The handling changes are likely mostly due to that alignment and not "cg optimization". It would be a telling test to install the camber plates and do the alignment without the spring and shock changes, and also with just the shocks.

 

Tom_Spangler (Forum Supporter)
Tom_Spangler (Forum Supporter) GRM+ Memberand UltimaDork
5/14/24 9:58 a.m.
Keith Tanner said:

the article reads like it was heavily influenced by the vendor

I mean... that's kind of how it works, right? No disrespect to GRM or the vendor, but these articles tend to be thinly-veiled advertisements most of the time. And I get it, I work in marketing, my company pays big money for "neutral" articles and longer form content that's absolutely intended to make us look good without being too obvious about it. It's just how the game is played, and kind always has been in enthusiast magazines.

theruleslawyer
theruleslawyer Reader
5/14/24 10:06 a.m.
Keith Tanner said:

The handling changes are likely mostly due to that alignment and not "cg optimization". It would be a telling test to install the camber plates and do the alignment without the spring and shock changes, and also with just the shocks.

I got plates on my M4 on stock suspension before coilovers and the alignment alone was huge for track. Granted a 435 has more to gain from stock spring rates, but still, huge difference. The stock non adjustable front factory camber is a travesty on BMWs.  Also FWIW if you're really looking to keep it streetable the Millway street camber plates are a much better choice. Instead of a monoball they have a delrin bushing on top and are dead silent. I never could get my vorshlags to stop chattering over rough roads. They are great track plates, but not the best dual use option if you care about NVH.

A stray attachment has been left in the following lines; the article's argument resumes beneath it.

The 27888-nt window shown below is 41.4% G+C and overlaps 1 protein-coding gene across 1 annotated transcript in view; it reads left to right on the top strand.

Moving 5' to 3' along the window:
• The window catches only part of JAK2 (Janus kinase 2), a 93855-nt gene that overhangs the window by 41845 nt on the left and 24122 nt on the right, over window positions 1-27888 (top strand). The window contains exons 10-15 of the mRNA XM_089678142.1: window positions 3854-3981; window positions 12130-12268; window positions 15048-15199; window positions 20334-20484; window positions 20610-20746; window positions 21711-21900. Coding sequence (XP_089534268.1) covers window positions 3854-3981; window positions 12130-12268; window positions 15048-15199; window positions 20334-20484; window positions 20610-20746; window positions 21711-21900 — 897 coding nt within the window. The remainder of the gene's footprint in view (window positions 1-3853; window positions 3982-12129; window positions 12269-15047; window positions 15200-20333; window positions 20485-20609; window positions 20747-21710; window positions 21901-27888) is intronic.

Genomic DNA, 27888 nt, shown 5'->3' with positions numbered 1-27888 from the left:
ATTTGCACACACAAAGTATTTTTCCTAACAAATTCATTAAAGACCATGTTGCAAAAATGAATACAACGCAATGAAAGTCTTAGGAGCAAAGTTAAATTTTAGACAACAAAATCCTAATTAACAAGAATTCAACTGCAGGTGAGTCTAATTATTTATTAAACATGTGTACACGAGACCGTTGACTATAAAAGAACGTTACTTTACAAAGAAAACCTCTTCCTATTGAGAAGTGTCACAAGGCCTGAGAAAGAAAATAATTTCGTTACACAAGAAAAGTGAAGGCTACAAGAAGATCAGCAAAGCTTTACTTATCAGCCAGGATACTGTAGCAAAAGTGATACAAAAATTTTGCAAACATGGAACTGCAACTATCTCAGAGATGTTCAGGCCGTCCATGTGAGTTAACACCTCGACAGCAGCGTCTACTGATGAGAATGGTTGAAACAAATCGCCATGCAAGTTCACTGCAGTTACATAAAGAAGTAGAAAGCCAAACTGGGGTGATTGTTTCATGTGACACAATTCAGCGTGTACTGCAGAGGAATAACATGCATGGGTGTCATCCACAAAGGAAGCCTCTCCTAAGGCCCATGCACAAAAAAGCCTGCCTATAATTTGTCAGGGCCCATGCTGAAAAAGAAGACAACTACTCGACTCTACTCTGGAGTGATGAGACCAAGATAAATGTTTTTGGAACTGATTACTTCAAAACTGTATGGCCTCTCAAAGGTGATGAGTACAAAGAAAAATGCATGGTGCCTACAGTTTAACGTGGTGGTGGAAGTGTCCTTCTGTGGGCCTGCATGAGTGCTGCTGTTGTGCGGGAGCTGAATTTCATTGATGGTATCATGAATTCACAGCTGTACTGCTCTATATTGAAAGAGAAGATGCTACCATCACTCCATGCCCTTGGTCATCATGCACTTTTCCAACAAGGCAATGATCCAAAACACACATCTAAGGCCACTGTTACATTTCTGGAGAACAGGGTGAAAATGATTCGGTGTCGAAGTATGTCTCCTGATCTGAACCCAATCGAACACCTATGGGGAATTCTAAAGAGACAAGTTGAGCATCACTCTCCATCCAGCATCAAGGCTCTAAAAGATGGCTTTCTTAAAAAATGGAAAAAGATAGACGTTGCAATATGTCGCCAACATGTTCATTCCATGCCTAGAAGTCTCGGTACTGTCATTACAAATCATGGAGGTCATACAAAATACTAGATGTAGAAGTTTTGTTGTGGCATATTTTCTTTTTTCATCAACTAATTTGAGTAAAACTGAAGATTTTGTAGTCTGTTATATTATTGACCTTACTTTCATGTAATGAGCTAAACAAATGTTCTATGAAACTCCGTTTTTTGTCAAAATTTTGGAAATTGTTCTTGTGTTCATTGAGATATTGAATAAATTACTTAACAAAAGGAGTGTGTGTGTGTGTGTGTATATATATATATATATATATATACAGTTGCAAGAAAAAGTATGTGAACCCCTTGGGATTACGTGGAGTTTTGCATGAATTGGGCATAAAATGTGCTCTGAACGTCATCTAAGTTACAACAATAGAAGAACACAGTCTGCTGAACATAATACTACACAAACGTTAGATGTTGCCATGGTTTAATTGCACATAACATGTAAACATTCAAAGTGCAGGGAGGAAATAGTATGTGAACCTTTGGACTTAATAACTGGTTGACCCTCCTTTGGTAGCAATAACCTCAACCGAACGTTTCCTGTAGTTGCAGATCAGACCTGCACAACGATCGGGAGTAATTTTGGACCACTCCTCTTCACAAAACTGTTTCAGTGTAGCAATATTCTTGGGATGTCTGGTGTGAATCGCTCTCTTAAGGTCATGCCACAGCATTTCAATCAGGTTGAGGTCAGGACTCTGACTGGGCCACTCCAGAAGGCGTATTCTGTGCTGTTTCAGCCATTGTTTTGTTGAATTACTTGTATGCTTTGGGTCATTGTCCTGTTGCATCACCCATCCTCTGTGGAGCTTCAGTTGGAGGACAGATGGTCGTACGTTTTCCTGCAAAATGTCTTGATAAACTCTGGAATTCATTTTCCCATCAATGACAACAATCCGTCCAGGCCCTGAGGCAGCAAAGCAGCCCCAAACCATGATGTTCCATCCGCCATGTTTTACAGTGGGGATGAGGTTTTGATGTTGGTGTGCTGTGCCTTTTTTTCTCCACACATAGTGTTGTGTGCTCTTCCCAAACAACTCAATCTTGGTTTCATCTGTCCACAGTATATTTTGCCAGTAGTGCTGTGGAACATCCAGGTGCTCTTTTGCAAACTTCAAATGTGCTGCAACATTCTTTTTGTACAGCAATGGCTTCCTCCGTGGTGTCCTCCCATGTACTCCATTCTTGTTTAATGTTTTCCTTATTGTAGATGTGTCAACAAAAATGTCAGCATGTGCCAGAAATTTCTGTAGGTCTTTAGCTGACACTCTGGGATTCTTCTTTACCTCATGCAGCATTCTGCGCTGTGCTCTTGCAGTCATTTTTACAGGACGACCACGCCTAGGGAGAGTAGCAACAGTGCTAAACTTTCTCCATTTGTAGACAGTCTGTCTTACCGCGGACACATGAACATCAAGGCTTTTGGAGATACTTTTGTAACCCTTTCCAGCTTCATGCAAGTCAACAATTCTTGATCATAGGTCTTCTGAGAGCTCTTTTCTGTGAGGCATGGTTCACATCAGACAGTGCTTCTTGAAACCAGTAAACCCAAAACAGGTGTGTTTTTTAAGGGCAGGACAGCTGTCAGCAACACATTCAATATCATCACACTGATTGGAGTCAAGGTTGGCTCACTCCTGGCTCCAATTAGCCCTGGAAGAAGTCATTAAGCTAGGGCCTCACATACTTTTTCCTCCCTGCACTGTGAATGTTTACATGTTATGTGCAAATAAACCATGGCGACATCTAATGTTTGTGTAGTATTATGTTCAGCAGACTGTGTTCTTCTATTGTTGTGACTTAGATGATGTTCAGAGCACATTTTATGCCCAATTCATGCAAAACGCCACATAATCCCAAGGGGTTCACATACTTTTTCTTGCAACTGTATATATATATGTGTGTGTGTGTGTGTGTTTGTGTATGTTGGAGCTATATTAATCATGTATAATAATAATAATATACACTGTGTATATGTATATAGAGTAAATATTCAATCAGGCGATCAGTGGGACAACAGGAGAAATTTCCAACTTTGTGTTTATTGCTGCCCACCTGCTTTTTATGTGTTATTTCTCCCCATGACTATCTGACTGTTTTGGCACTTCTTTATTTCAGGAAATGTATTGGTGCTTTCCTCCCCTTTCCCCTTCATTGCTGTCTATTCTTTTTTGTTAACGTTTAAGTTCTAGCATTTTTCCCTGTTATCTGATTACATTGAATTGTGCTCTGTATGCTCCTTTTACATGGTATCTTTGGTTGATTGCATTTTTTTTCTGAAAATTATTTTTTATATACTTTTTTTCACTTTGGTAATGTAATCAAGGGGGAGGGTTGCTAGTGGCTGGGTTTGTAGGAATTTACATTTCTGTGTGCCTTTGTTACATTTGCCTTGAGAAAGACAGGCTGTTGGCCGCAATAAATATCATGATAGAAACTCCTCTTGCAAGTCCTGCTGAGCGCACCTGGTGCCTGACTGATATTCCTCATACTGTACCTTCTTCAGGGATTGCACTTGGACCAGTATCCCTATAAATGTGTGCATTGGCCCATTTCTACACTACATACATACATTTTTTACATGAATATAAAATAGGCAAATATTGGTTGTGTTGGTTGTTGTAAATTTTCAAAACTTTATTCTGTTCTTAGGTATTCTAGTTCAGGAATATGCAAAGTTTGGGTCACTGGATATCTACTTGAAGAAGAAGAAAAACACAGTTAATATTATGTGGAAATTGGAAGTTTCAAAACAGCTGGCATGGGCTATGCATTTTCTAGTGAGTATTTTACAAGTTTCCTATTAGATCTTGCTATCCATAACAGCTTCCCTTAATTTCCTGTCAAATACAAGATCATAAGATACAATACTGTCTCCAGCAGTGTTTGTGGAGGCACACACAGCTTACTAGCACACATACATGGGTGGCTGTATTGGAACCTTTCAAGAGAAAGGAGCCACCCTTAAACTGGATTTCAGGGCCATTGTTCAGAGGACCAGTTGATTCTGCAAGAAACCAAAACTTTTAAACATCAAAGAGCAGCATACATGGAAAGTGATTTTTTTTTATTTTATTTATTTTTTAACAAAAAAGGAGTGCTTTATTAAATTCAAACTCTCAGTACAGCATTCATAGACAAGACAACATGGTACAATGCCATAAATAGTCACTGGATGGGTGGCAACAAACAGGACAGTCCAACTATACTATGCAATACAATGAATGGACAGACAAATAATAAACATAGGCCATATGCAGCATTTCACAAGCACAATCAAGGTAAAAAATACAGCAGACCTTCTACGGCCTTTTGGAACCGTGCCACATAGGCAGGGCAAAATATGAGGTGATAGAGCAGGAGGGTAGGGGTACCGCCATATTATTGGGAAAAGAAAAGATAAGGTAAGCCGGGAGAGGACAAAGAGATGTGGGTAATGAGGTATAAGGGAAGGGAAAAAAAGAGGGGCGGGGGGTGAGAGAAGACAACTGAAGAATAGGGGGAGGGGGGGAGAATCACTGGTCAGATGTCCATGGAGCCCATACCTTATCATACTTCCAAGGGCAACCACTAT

Keith Tanner
Keith Tanner GRM+ Memberand MegaDork
5/14/24 10:18 a.m.
Tom_Spangler (Forum Supporter) said:
Keith Tanner said:

the article reads like it was heavily influenced by the vendor

I mean... that's kind of how it works, right? No disrespect to GRM or the vendor, but these articles tend to be thinly-veiled advertisements most of the time. And I get it, I work in marketing, my company pays big money for "neutral" articles and longer form content that's absolutely intended to make us look good without being too obvious about it. It's just how the game is played, and kind always has been in enthusiast magazines.

Not always. Years ago, GRM tested one of our big brake kits and did not exactly give it a glowing review because of what it did to brake bias (something we have addressed in all our kits in the decades since). It's one of the reasons why I'm a fan of theirs, because they were right. And it's why I want better from them instead of weak advertorial. It's worst with the newer cars like this BMW, less of an issue for things like Tom's mutant Miata.

Our company doesn't pay for articles anywhere, although we do sometimes provide free product to someone we think will give them good visibility. It's no coincidence there are so many pictures of Andy's triple thread car on our wheels ;) But they're good wheels!

JG Pasterjak
JG Pasterjak Production/Art Director
5/14/24 10:18 a.m.
Keith Tanner said:

How to upgrade suspension without compromising comfort?

Travel.

Don't just dump it, or use a two-piece coilover setup that has little overall shaft travel so you have to choose between compression and droop. Let the suspension move, and give it enough spring rate to keep it out of the bumpstops. And yes, spend the money on good dampers. Konis are a pretty solid choice at this level.